The U.S. unemployment rate was 6.7% in December -- unchanged from the previous month -- and employers cut some 140,000 jobs, the Department of Labor said Friday.
"What's really driving the economy is still the path of the virus," Erica Groshen, a senior economics adviser at Cornell University and the former commissioner of the U.S. Bureau of Labor Statistics, told ABC News ahead of the report's release. Groshen noted that December's data likely reflects the surge in cases after Thanksgiving and the restrictions put in place to quell its spread.
Prior to the pandemic, the unemployment rate in the U.S. was 3.5%.
"The decline in payroll employment reflects the recent increase in coronavirus (COVID-19) cases and efforts to contain the pandemic," the DOL said Friday.
Notable job losses last month occurred in leisure and hospitality (which shed some 498,000 jobs, the majority of which in food and drinking places), according to the DOL. Since February, employment in leisure and hospitality is down by some 3.9 million jobs. Heavy job cuts also occurred in the private education industry last month (which cut 63,000 jobs) the DOL said.
These job losses were partially offset by some hiring last month in professional and business services (an uptick of 161,000 jobs), retail trade (an addition of 121,000) and construction (which added 51,000).
"There have been huge losses in leisure and hospitality and travel-related industries," Groshen noted. "And many of these are low-wage workers [who] cannot do the work from home."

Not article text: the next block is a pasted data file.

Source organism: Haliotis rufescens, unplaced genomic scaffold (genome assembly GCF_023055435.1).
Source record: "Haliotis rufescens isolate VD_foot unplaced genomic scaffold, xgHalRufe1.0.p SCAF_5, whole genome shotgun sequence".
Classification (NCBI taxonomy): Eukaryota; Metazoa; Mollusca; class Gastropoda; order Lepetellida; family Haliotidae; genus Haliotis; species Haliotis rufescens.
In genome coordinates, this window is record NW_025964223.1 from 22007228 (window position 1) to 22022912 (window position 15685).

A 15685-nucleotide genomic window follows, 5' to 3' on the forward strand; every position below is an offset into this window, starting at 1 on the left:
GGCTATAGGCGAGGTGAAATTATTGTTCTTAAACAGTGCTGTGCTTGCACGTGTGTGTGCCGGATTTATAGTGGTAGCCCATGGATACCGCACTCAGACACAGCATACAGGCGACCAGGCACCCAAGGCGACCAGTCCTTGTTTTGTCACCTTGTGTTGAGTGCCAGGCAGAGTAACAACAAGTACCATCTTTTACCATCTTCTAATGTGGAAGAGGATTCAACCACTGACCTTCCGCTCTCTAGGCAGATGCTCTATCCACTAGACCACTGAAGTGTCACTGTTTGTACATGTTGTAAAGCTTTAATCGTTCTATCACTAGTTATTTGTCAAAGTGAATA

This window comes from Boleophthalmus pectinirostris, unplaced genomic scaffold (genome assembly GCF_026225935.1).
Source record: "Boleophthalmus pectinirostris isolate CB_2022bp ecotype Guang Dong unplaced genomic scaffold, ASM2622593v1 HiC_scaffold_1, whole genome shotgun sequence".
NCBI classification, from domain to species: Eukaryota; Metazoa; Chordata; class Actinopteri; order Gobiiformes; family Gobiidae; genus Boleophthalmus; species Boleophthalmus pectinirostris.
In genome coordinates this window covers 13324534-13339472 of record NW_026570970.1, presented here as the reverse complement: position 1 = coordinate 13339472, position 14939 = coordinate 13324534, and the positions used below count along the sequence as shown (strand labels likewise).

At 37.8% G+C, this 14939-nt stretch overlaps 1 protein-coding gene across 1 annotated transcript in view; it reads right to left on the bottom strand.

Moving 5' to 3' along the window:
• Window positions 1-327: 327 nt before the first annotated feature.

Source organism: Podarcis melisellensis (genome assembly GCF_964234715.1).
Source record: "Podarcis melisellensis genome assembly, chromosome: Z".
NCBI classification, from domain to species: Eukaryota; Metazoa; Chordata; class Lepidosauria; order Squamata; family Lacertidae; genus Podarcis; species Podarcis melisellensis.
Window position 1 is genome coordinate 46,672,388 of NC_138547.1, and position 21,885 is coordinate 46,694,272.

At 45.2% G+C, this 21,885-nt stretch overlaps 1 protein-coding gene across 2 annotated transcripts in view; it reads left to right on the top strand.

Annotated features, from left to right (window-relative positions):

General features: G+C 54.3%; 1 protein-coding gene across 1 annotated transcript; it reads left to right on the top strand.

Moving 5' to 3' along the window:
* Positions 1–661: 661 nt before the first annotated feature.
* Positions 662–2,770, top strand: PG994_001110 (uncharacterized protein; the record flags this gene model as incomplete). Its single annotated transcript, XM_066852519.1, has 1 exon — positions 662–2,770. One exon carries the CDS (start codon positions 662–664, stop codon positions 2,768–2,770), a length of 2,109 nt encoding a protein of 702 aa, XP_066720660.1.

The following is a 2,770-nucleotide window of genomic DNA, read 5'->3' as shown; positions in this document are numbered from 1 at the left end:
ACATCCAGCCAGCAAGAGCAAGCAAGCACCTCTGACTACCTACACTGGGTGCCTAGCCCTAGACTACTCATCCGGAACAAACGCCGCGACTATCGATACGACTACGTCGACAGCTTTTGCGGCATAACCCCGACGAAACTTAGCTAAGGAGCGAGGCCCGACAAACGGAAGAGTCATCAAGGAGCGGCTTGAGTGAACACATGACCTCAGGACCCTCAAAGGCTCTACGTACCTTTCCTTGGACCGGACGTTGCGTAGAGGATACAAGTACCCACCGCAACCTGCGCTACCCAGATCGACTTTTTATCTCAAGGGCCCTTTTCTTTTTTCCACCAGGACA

Moreover, "these are places where business models may be changing and so many of these jobs may not come back," Groshen said.
Groshen said that one of her concerns for the recovery is the growing number of temporary furloughs that have turned into permanent job losses.
The latest economic data continues to show the disproportionate impact of the economic crisis on people of color. The unemployment rate for white workers was 6% last month compared to 9.9% for Black workers, 9.3% for Hispanic workers and 5.9% for Asian workers.
This highlights the need for further stimulus even when economic activity fully resumes, Groshen said.
"We don't want to go back to full activity until it's safe to do that, but we will want to go back to full activity as soon as we can," she said. "And that's when we will need the stimulus, because if we don't have the stimulus, then we are risking going into a traditional normal or recessionary cycle where lack of confidence in the future means people don't spend, companies don't invest, and that reduces confidence in the future."
She continued, "And you get this kind of downward spiral of economic activity. So, this is where government spending can be quite effective."